Momentum and growth investing are not the same and investing in a market-cap weighted index is not the same as momentum investing.
One-liner: A portfolio that is long the stocks that have gone up in price over the last one year will out-perform the market.
There are a number of ways to measure price appreciation. Mainly:
- Relative: Compare how price has appreciated in comparison to the market. Rank from largest to smallest.
- Absolute: Rank returns from largest to smallest.
- Acceleration: Compare how price has appreciated in the last 6-months vs. how price appreciated in the prior 6-month period. Rank from largest to smallest.
The one-year formation period is by no means carved in stone. Some portfolios measure momentum over different time-periods and blend them together.
Additionally, the following preference overlays can be applied:
- Stocks with lesser volatility.
- Stocks that rise up in price gradually (linear) over ones that have gone up like a hokey stick (parabolic.)
- Liquid stocks over illiquid ones to reduce trading frictions.
- A trailing stop-loss over strict scheduled rebalancing to manage stock-specific risk.
One-liner: A portfolio that is long the stocks whose earnings have grown at an above-average rate relative to the market will out-perform the market.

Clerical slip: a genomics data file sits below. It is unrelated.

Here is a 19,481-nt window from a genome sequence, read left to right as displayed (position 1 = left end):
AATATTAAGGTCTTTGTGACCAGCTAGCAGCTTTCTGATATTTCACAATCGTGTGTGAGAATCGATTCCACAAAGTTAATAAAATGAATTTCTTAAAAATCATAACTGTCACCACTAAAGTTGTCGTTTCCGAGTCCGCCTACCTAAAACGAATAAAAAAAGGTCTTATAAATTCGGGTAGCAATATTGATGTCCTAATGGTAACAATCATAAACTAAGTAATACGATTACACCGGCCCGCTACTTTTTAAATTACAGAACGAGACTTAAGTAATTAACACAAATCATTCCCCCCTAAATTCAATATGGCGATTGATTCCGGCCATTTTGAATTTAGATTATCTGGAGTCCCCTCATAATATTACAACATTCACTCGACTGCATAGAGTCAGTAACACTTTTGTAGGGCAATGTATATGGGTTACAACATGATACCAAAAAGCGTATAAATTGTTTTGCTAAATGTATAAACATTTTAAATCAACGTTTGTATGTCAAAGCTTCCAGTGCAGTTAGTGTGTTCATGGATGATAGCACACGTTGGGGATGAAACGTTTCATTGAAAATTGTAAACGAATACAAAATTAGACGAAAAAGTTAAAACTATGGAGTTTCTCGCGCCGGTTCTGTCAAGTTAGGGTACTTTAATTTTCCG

There are number of ways to measure earnings growth. Mainly:
- Total sales: Compare this year’s revenue over previous years’.
- EBITDA: Compare this year’s operating performance over previous years’.
- EPS: Compare this year’s earnings per share over previous years’.
All these measures involve gotchas. For example, any of the following actions taken by the company will boost revenue:
- Increase the asset base – setup a new factory.
- Increase leverage – take on more debt/buy-back stock.
- Compromise on margins – lower prices.
Also, there could be temporary structural shocks – natural disasters/policy shifts – that takes out supply/boosts short-term demand for a company’s/sector’s products.
One-liner: A committee meets every six months and creates a basket of stocks primarily based on their market cap (number of shares outstanding x price.) This basket defines the market.
Passive investors invest in such a basket through index funds or ETFs and get on with their lives.
All investment strategies have their day/year/decade under the sun and neither are necessarily “better” than the other. It depends on the investor’s task at hand. As an analogy, whether you use a flat-head or a Phillips screw is all nuance when compared to task at hand: screwing. But it is important to know the difference between these investing approaches and not get confused between them.